The US FDA has expanded the approval for Merck’s Vaxneuvance for prevention of invasive disease caused by Streptococcus pneumoniae to include children 6 weeks through 17 years of age. Vaxneuvance had been previously approved for adults 18 and older in July 2021.
The expanded indication means Vaxneuvance is the first pneumococcal conjugate vaccine approved in almost a decade to help protect pediatric populations against invasive pneumococcal disease, according to the company.
Vaxneuvance Pneumococcal 15-valent Conjugate Vaccine (pronounced VAKS-noo-vans) is now indicated for active immunization for the prevention of invasive disease caused by Streptococcus pneumoniae serotypes 1, 3, 4, 5, 6A, 6B, 7F, 9V, 14, 18C, 19A, 19F, 22F, 23F and 33F in individuals 6 weeks of age and older.
Vaxneuvance is for intramuscular injection only and each dose is 0.5 mL. The vaccines is administered as a four-dose series at 2, 4, 6, and 12 through 15 months of age and administered as a single dose in children and adolescents 2 through 17 years of age who have received an incomplete series of another pneumococcal conjugate vaccine.
“Despite decreases in incidence of invasive pneumococcal disease in children, certain key serotypes continue to cause serious illness that can lead to death in children under the age of 5, with serotypes 3, 22F and 33F responsible for more than a quarter of all invasive pneumococcal disease cases in this population,” said Dr. Steven Shapiro, chairman, department of pediatrics, Jefferson Abington Hospital, and investigator for the PNEU-PED trial. “With the robust clinical data supporting Vaxneuvance and this FDA approval, Vaxneuvance will be an important new option to help advance protection for children.”
Invasive pneumococcal disease (IPD) is an infection caused by the bacterium Streptococcus pneumoniae, or pneumococcus. While there are approximately 100 different types of S. pneumoniae, called serotypes, a smaller number of serotypes are responsible for IPD in children. Serotypes 3, 22F and 33F are three of the top five serotypes causing childhood cases of IPD. IPD can lead to hospitalization or death. Some examples of IPD are bacteremia (an infection in the blood) and meningitis (an infection of the coverings of the brain and spinal cord), which can also result in long-term neurological complications. Children under the age of 2 are particularly vulnerable to IPD.
The FDA’s approval was based on data from seven randomized, double-blind clinical studies assessing safety, tolerability and immunogenicity of Vaxneuvance in infants, children and adolescents (see “Clinical Data Supporting FDA Approval” below for additional details). Clinical data from the pivotal study showed that immune responses elicited by Vaxneuvance following a four-dose pediatric series were non-inferior to the currently available 13-valent pneumococcal conjugate vaccine (PCV13) for the 13 shared serotypes based on serotype-specific immunoglobulin G (IgG) geometric mean concentrations (GMCs).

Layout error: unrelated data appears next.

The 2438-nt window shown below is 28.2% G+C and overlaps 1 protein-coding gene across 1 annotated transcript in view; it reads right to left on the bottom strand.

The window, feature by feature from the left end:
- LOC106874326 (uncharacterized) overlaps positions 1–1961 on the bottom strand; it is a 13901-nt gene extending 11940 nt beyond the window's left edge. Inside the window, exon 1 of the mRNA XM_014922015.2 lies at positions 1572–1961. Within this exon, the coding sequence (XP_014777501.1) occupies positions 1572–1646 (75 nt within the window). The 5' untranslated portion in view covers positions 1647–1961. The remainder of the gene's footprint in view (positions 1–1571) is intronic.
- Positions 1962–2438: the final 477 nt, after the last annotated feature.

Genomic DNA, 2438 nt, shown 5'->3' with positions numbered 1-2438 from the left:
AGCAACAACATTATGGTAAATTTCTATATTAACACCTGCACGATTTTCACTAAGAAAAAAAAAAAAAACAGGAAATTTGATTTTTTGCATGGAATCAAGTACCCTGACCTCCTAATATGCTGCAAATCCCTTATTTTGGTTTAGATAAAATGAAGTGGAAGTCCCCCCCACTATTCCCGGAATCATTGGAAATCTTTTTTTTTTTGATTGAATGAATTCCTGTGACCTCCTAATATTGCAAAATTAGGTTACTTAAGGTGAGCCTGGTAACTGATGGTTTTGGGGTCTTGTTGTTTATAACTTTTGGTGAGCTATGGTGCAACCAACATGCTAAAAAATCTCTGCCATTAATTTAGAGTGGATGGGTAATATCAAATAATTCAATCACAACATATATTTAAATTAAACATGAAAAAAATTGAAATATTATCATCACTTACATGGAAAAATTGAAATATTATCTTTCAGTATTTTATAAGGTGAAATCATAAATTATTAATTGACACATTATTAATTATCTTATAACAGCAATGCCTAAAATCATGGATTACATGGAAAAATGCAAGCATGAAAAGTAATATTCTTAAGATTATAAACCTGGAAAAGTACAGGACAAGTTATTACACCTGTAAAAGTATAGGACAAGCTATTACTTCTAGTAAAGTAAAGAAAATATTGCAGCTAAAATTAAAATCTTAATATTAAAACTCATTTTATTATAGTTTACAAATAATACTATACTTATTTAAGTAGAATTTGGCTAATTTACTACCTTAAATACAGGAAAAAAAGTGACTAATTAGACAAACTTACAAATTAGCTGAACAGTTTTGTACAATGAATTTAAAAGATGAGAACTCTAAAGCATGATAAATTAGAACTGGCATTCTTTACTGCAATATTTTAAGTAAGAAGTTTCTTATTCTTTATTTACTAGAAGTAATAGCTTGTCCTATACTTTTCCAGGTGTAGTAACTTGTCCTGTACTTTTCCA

In a secondary analysis, immune responses for Vaxneuvance following a four-dose pediatric series were superior to PCV13 for shared serotype 3 and the two serotypes unique to Vaxneuvance, 22F and 33F. Randomized controlled trials assessing the clinical efficacy of Vaxneuvance compared to PCV13 have not been conducted.
Data from the clinical program also support the use of Vaxneuvance concomitantly with other commonly administered routine pediatric vaccines, and in a variety of clinical settings, such as interchangeable use following initiation of an infant vaccination schedule with PCV13 or in a catch-up setting for older children who are either pneumococcal vaccine-naïve or who previously received an incomplete series of another PCV. Additionally, data support the use of Vaxneuvance in special populations, such as in preterm infants and children living with HIV infection or sickle cell disease.
“Our goal with Vaxneuvance is to expand coverage of key invasive disease-causing serotypes and provide a strong immune response to serotypes that pose substantial risk to infants and children,” said Dr. Eliav Barr, senior vice president, head of global clinical development and chief medical officer, Merck Research Laboratories. “With this approval, we bring forward our first pediatric pneumococcal conjugate vaccine – and the first pediatric pneumococcal conjugate vaccine to be approved in almost a decade – building on our commitment to preventing invasive pneumococcal disease and on our legacy in pediatric vaccine development. We thank the investigators and the families of our clinical trial participants for participating in the research studies and the role they played in this milestone.”
More information including safety indications is available at Merck’s website.